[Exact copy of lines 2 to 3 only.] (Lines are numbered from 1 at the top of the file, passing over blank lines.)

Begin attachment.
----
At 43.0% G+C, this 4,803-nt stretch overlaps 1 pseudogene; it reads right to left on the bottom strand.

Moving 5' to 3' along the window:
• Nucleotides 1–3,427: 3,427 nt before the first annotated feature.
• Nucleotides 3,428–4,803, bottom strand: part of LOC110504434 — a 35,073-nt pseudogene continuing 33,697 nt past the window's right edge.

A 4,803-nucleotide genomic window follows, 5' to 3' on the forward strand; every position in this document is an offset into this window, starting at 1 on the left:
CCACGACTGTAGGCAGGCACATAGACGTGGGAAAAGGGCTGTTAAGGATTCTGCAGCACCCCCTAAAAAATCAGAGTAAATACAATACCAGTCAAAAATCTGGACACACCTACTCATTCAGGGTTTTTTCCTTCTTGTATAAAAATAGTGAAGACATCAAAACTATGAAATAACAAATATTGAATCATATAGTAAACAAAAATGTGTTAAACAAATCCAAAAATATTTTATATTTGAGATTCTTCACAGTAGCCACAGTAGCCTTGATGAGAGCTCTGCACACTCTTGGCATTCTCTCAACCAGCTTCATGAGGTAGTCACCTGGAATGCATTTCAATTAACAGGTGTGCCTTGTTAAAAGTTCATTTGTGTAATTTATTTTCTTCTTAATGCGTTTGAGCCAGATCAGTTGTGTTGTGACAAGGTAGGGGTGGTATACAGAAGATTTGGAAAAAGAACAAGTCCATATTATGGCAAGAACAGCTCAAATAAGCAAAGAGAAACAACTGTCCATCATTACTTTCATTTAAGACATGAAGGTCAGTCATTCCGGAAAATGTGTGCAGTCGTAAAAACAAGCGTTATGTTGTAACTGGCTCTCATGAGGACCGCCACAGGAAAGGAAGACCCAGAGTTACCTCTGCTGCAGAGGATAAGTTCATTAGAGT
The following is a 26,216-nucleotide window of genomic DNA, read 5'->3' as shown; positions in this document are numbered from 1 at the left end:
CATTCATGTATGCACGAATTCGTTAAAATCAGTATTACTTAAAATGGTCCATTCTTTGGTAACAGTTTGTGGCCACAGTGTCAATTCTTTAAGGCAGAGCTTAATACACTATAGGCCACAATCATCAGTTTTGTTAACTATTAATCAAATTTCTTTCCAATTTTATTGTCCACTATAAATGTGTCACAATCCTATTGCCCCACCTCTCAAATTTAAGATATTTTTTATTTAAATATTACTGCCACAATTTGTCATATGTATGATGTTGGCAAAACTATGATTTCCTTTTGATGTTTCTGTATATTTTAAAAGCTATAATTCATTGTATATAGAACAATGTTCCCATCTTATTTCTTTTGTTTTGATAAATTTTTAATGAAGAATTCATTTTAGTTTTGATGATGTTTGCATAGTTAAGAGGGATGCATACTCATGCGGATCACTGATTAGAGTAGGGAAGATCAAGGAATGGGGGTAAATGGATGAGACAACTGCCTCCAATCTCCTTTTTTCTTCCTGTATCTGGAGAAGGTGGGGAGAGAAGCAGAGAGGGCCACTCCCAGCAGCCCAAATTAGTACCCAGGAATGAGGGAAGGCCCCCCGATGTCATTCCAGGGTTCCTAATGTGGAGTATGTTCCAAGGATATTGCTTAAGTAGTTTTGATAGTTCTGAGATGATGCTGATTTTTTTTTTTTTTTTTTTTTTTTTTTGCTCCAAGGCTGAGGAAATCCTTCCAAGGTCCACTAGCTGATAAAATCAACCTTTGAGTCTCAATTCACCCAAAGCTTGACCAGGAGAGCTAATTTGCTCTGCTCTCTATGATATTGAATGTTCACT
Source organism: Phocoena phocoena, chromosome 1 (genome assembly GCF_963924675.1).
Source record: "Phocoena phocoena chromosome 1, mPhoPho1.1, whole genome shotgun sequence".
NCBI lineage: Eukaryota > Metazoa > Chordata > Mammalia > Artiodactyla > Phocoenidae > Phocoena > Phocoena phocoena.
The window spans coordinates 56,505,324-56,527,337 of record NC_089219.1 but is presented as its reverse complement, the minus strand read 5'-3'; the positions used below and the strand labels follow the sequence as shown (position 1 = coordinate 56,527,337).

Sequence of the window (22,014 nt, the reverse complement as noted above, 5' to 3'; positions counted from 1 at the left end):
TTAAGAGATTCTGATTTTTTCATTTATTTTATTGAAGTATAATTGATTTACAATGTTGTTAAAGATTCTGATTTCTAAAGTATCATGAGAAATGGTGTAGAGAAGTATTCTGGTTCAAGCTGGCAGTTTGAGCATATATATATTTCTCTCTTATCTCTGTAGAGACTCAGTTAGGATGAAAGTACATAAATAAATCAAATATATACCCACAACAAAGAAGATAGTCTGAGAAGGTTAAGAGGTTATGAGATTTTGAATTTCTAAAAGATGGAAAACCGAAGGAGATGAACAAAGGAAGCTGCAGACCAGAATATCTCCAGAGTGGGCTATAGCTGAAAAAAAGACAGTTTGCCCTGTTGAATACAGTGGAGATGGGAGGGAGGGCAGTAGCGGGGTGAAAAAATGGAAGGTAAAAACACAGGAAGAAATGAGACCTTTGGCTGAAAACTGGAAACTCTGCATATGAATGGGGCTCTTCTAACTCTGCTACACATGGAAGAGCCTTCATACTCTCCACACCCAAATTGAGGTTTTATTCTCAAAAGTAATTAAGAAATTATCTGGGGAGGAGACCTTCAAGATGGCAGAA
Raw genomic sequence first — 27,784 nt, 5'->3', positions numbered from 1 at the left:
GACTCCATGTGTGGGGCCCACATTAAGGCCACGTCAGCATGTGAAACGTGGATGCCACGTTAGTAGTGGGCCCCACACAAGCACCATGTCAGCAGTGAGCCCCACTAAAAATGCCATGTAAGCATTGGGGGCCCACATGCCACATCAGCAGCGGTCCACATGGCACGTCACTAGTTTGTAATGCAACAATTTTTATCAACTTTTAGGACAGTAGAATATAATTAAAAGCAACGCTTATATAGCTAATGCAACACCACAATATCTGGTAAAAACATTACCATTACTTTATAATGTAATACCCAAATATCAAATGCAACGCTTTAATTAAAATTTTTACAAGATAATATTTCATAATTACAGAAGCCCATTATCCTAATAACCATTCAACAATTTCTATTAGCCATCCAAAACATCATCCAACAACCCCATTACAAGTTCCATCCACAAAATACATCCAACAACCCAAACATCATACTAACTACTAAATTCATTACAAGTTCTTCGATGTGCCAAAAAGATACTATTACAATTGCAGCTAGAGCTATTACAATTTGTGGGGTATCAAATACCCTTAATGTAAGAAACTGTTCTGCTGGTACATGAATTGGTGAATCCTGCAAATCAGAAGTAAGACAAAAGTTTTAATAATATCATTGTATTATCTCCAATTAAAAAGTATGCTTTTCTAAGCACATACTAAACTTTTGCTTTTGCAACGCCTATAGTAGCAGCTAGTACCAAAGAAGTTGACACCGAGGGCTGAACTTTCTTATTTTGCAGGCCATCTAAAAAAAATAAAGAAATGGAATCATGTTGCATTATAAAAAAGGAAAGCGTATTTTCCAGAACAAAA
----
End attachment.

Moving 5' to 3' along the window:
• Nucleotides 1–3,427: 3,427 nt before the first annotated feature.